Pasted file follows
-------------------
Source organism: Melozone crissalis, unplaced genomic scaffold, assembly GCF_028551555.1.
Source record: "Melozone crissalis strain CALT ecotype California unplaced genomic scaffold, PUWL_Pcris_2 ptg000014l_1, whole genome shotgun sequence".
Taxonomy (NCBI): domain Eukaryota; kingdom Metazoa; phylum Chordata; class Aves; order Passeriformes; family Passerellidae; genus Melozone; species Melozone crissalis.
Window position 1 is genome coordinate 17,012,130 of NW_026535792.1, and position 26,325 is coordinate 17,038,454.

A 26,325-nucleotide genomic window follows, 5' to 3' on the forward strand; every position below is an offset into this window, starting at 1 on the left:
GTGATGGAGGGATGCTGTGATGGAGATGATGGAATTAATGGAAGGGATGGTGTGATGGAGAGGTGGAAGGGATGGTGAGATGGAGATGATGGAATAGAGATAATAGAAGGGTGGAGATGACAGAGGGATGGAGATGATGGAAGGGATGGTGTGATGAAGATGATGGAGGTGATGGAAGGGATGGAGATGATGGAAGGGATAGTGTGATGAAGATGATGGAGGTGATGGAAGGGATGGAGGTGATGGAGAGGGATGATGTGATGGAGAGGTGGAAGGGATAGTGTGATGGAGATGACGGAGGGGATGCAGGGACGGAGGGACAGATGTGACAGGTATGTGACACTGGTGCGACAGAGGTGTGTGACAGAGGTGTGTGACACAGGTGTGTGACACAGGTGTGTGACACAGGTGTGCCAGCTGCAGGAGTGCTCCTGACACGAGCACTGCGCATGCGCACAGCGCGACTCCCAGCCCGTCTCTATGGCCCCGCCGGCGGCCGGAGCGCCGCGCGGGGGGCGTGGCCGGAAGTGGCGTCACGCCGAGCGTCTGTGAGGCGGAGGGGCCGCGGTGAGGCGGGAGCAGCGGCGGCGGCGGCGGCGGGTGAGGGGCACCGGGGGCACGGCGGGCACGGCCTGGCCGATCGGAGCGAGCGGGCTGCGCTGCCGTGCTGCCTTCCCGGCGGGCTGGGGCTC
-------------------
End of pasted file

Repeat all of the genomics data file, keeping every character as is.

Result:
Source organism: Melozone crissalis, unplaced genomic scaffold, assembly GCF_028551555.1.
Source record: "Melozone crissalis strain CALT ecotype California unplaced genomic scaffold, PUWL_Pcris_2 ptg000014l_1, whole genome shotgun sequence".
Taxonomy (NCBI): domain Eukaryota; kingdom Metazoa; phylum Chordata; class Aves; order Passeriformes; family Passerellidae; genus Melozone; species Melozone crissalis.
Window position 1 is genome coordinate 17,012,130 of NW_026535792.1, and position 26,325 is coordinate 17,038,454.

A 26,325-nucleotide genomic window follows, 5' to 3' on the forward strand; every position below is an offset into this window, starting at 1 on the left:
GTGATGGAGGGATGCTGTGATGGAGATGATGGAATTAATGGAAGGGATGGTGTGATGGAGAGGTGGAAGGGATGGTGAGATGGAGATGATGGAATAGAGATAATAGAAGGGTGGAGATGACAGAGGGATGGAGATGATGGAAGGGATGGTGTGATGAAGATGATGGAGGTGATGGAAGGGATGGAGATGATGGAAGGGATAGTGTGATGAAGATGATGGAGGTGATGGAAGGGATGGAGGTGATGGAGAGGGATGATGTGATGGAGAGGTGGAAGGGATAGTGTGATGGAGATGACGGAGGGGATGCAGGGACGGAGGGACAGATGTGACAGGTATGTGACACTGGTGCGACAGAGGTGTGTGACAGAGGTGTGTGACACAGGTGTGTGACACAGGTGTGTGACACAGGTGTGCCAGCTGCAGGAGTGCTCCTGACACGAGCACTGCGCATGCGCACAGCGCGACTCCCAGCCCGTCTCTATGGCCCCGCCGGCGGCCGGAGCGCCGCGCGGGGGGCGTGGCCGGAAGTGGCGTCACGCCGAGCGTCTGTGAGGCGGAGGGGCCGCGGTGAGGCGGGAGCAGCGGCGGCGGCGGCGGCGGGTGAGGGGCACCGGGGGCACGGCGGGCACGGCCTGGCCGATCGGAGCGAGCGGGCTGCGCTGCCGTGCTGCCTTCCCGGCGGGCTGGGGCTC